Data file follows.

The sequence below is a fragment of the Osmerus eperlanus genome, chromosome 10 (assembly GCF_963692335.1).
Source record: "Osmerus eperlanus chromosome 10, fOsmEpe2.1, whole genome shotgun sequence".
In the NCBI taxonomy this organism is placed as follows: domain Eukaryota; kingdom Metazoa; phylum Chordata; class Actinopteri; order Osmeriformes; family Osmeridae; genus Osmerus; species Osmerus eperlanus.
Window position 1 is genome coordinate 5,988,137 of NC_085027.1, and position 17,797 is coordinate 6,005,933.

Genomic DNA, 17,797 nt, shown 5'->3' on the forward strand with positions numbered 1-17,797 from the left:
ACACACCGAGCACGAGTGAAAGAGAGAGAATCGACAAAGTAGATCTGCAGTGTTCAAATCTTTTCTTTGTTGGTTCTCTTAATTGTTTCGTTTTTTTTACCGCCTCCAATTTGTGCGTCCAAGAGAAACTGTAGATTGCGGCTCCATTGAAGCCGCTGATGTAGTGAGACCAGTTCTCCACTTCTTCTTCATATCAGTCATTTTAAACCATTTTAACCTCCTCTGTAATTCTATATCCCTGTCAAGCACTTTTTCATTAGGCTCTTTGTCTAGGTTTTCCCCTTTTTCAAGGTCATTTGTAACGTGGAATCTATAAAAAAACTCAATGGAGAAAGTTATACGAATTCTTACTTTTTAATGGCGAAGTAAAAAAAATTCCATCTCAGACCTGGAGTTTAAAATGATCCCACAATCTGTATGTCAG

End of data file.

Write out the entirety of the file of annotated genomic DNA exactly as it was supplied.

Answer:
The sequence below is a fragment of the Osmerus eperlanus genome, chromosome 10 (assembly GCF_963692335.1).
Source record: "Osmerus eperlanus chromosome 10, fOsmEpe2.1, whole genome shotgun sequence".
In the NCBI taxonomy this organism is placed as follows: domain Eukaryota; kingdom Metazoa; phylum Chordata; class Actinopteri; order Osmeriformes; family Osmeridae; genus Osmerus; species Osmerus eperlanus.
Window position 1 is genome coordinate 5,988,137 of NC_085027.1, and position 17,797 is coordinate 6,005,933.

Genomic DNA, 17,797 nt, shown 5'->3' on the forward strand with positions numbered 1-17,797 from the left:
ACACACCGAGCACGAGTGAAAGAGAGAGAATCGACAAAGTAGATCTGCAGTGTTCAAATCTTTTCTTTGTTGGTTCTCTTAATTGTTTCGTTTTTTTTACCGCCTCCAATTTGTGCGTCCAAGAGAAACTGTAGATTGCGGCTCCATTGAAGCCGCTGATGTAGTGAGACCAGTTCTCCACTTCTTCTTCATATCAGTCATTTTAAACCATTTTAACCTCCTCTGTAATTCTATATCCCTGTCAAGCACTTTTTCATTAGGCTCTTTGTCTAGGTTTTCCCCTTTTTCAAGGTCATTTGTAACGTGGAATCTATAAAAAAACTCAATGGAGAAAGTTATACGAATTCTTACTTTTTAATGGCGAAGTAAAAAAAATTCCATCTCAGACCTGGAGTTTAAAATGATCCCACAATCTGTATGTCAG